VW Beetle Forum banner
1 - 4 of 4 Posts

·
Registered
Joined
·
1 Posts
Discussion Starter · #1 ·
Hi Ive lurked the forums for the past 2 years and they’ve never let me down but this is the first time I’ve had a question to ask I stripped the bolt that connects the sway bar end link to the control arm and I’ve found that the bolt is (m10x55x32) could anyone assist in what size tap I would need to re-thread the threads? Any info will be helpful and appreciated, also I have a leak from my water pump I have the new water pump but my dad told me that if I didn’t do the timing right then i could mess up the engine, I’ve already bought the water pump and have been considering doing the task myself because of my severe trust issues with mechanics, I’m not a mechanic myself but I do all my maintenance to my vehicles myself and was just wondering if I’d I should take a shot at it myself. I’m receiving the code (P1118) I replaced the coolant temp sensor witch is what the code was related too but it also could be a faulty thermostat, I was just curious since my water pump has a leak could that trigger the code (P1118)? I want to get the work done sooner rather then later since she’s at 181k the leaking coolant isn’t from any of the hoses I’ve checked them all and is coming from the water pump area so I assume it’s the water pump, it leaks more after I park it from a long drive, or when I drive fast any advice with be greatly appreciated thank you!
Tire Wheel Automotive tire Hood Motor vehicle
 

·
Registered
Joined
·
16,363 Posts
Take the old bolt; down to a hardware store or industrial fastener supplier, they could help you identify it or order a new bolt through your local VW dealer. Then you can put a nut on the new bolt; when you find one that fits correctly, you will have identified the correct pitch.


The other option, is to use a thread pitch gauge; they are not too expensive (e.g. $5 @ Lowe’s) and are typically sold, where the taps/dies are.

Once, you id the pitch and size, you can use a “thread chaser” to restore the threads or use a correct tap, which creates new threads, the chaser doesn’t remove metal but the tap does. The thread restorer is better, keeps the strength of the original threads, which is better but taps can be easier to find.


Sometimes, neither of these tools can fix the problem and the hole is damaged, too large; in that case, you might go with a steel thread insert. These are sold under a number of brands; one of the best is “time sert”; Which comes in a kit; that has everything, you need to drill the hole and install the new threaded steel insert, restoring the hole with new threads.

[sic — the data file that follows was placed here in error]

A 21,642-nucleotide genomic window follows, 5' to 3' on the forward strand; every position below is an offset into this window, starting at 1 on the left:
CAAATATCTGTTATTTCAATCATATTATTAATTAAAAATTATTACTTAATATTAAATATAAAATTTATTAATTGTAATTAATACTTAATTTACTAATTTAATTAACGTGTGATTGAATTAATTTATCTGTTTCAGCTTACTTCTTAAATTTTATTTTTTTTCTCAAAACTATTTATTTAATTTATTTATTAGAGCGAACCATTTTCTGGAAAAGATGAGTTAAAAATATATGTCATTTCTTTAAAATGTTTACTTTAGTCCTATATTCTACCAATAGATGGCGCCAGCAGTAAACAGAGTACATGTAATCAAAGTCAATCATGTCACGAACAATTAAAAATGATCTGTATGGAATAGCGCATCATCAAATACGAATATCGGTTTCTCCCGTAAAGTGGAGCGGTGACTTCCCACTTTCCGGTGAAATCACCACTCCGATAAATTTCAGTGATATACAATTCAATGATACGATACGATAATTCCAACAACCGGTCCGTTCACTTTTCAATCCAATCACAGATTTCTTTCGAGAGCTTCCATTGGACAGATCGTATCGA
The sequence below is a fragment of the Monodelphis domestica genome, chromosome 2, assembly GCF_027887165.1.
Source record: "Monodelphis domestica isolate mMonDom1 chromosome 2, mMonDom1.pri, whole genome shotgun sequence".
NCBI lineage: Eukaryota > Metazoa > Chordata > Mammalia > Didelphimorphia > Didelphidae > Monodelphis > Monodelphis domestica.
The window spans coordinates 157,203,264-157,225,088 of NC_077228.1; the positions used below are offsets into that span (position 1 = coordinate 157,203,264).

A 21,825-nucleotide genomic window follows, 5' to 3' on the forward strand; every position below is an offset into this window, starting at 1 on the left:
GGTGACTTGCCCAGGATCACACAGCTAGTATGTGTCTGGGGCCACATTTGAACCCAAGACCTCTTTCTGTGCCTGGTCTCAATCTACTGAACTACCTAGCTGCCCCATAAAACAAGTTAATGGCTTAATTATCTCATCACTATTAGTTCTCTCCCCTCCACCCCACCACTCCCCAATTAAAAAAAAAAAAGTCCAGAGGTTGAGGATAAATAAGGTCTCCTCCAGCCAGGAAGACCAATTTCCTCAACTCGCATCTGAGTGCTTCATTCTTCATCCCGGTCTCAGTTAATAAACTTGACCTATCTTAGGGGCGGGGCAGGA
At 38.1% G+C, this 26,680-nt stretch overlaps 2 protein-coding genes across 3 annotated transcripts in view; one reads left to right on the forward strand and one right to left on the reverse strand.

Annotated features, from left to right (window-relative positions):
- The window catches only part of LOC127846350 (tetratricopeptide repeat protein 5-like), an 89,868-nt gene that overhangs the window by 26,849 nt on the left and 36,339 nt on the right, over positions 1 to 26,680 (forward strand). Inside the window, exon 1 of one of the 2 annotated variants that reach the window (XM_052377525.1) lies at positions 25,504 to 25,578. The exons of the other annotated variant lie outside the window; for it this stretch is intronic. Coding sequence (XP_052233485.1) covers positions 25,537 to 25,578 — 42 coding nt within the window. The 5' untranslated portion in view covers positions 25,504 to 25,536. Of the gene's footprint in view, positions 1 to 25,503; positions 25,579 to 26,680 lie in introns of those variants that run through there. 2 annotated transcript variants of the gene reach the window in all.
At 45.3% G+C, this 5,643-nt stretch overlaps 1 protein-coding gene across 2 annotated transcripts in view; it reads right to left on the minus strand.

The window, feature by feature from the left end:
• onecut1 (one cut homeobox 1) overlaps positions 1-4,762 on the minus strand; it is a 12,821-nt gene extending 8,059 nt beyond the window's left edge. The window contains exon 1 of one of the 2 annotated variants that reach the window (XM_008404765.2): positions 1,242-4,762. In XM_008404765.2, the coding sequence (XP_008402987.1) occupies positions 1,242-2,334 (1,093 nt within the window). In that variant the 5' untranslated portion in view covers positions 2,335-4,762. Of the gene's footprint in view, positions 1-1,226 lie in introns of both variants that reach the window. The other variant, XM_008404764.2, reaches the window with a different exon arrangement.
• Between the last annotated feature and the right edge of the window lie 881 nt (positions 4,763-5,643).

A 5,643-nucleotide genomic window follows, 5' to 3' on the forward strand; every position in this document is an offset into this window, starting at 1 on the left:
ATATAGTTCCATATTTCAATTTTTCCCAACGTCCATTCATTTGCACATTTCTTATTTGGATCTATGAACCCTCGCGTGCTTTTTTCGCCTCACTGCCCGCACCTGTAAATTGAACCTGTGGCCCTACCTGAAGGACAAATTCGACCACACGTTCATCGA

Lastly, you could buy a new lower control arm and a new bolt from your local Volkswagen dealer; that would give you, all new parts. This would not, require you to figure out the technical aspects of thread pitch, bolt size and have to buy new taps or dies, or the thread insert. Lower control arms are typically worn out and need replacement anyway; that would be less detailed figuring out things but does require more disassembly of the suspension and require an alignment to restore things back, to correct specs.


Sent from my iPhone using Tapatalk kit
 

·
Registered
Joined
·
1,600 Posts
Go to autozone and buy a helicoil for the sway link mount point. The helicoil kit will have the necessary parts except for the drill bit, but it will tell you on the package what size bit to use and instructions on how to make the repair. Of course there is always you tube to help also.

At 180k miles you’re about due for a bushing /suspension refresh is you’ve no already done so. You can buy new lower control arms with the bushings already installed. The advantage of new arms is you won’t have to repair the threads on your old one.


There is one thing that you should be aware of the mounting point for the front bolt on the lower control arm goes into the subframe. The place where it attaches VW has graciously attached a round headed nut within the subframe itself and somebody did a really poor job of attaching that round nut that is hidden within the subframe.

If you are in the rust belt you will almost certainly break the hidden nut loose and not be able to extract the bolt that secures the front part of the lower control arm. To access that nut and reattach it will require cutting a small “door” in your subframe. This guy drilled holes I cut a small door opened it to get at the nut then closed it after I was done.



Your dad is correct if you screw up the timing you can ruin your engine, or at least damage it so that a replacement is in order. Be absolutely certain you understand how the timing procedure is done because you will have to take the timing belt loose to change the water pump. There is a write up on here somewhere on doing the timing belt.

 

·
Registered
1964 Deluxe, 2005 GLS 2014 Rline
Joined
·
381 Posts
For the amount of time you would spend trying to get that bolt out and recutting the thread you could have fitted a new control arm. It’s honestly probably due new ball joints and bushes anyway.
 
1 - 4 of 4 Posts
Top